Wednesday, November 4, 2009

Prince Edward Island

I thoroughly enjoyed our visit to P.E.I., also known as the 'Gentle Island'. The weather was wonderful, the residents were pleasant and welcoming, and we again met some talented craftspeople. Although the hour was late when we arrived in Charlottetown, we received a warm greeting by several members of the staff at our hotel, The Islander. We were quickly given key cards to our rooms and our luggage was delivered promptly.

A welcome surprise was the plate of freshly baked, chocolate chip cookies in the lounge. I later learned the cookies were baked by Josh, a young man who also did double duty at the reception desk. Whenever Josh saw the cookie supply was getting low, he would go to the kitchen and bake another double batch. He also generously gave us copies of the recipe.

The next morning we had a short walking tour from the hotel to Province House. We were accompanied by our costumed guide, Rebecca, who in her other life is a student at the University of P.E.I. Even though I'd been to Province House many years ago, I enjoyed our visit and hearing about the rich history of the building, which still is the venue when the provincial legislature meets.

Our touring day was warm and sunny. No one wanted to go swimming at Cavendish Beach but most took off their shoes and at least got their feet wet in the (cold) Atlantic Ocean, and walked on the fine sandy beach. We visited nearby Green Gables, the home of the fictional Anne Shirley and the setting of the famous stories by Lucy Maud Montgomery.

An unscheduled but enjoyable stop was to the P.E.I. Preserve Company, located in the beautiful village of New Glasgow. The company produces a wide variety of preserves on site, using fresh local fruit whenever possible. The beautiful setting is enhanced by twelve acres of gardens and the company has plans to build a respite cottage next year. It was too early for lunch when we visited, but there is a nice looking restaurant attached to the shop.

Another memorable stop today was our visit to Fibre-Isle Fine Yarns. Owners Sylvie Toupin and Jacques Arsenault welcomed us and gave us a guided tour of the mill and explained the numerous blends of fibres which they combine into stunning yarns. The mill equipment is manufactured by nearby Belfast Mini-Mills, and the Toupins said how well it is suited to processing different fibres, especially the bison they use in most of their yarns. Sylvie knit all the beautiful shawls and scarves which were on display in the showroom. I don't know how she had the time to create so many beautiful objects. When she was questioned, I seem to recall she said it's a passion--a feeling which struck a resonance with our group.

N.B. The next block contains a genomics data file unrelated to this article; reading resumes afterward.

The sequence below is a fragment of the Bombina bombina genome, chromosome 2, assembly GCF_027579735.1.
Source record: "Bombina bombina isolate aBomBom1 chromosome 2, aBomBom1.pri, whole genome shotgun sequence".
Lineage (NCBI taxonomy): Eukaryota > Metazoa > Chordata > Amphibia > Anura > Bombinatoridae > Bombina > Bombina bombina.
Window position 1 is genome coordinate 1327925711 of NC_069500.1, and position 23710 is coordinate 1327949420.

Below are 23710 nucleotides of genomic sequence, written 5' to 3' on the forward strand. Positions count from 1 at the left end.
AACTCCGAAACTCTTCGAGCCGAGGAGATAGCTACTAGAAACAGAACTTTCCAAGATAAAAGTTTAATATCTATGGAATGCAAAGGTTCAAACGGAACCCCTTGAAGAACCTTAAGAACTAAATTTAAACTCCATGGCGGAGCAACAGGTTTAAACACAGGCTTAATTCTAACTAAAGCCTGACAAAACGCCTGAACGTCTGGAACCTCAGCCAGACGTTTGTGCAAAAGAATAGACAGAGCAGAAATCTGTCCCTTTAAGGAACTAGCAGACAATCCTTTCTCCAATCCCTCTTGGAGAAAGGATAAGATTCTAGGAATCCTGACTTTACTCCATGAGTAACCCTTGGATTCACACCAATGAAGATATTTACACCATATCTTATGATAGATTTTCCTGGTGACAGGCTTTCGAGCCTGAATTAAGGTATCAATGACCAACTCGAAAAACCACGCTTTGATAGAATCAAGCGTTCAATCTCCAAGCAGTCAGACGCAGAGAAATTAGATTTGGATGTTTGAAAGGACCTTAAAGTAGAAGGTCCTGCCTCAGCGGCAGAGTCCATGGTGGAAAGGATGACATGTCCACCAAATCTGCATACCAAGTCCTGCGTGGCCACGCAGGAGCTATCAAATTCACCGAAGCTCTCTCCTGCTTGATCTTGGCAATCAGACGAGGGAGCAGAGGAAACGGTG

Again, we found much yarn which we couldn't live without and left Fibre-Isle with arms full! I came away with several skeins: one was a mix of 70% bamboo, 15% bison and 15% cashmere. Another one was a mix of 65% superwash fine merino, 25% Lyocell cellulose and 10% Canadian bison. All the yarns in the shop were in beautiful colours. Have a good look at their website and perhaps join their mailing list.

The next day we left P.E.I. but not before another memorable visit--this time to Belfast Mini-Mills. I think I can safely say that we were all impressed by the dedication and ingenuity of the family who design the mill equipment, which is exported all over the world. (Some of our group had seen proof of this when they visited the tiny Orcadian island of North Ronaldsay and saw the equipment from this company in operation. ) The mill wasn't just equipment but there was also a large shop with yarn, roving, knitting and woven goods.

Next, off to Cape Breton Island.

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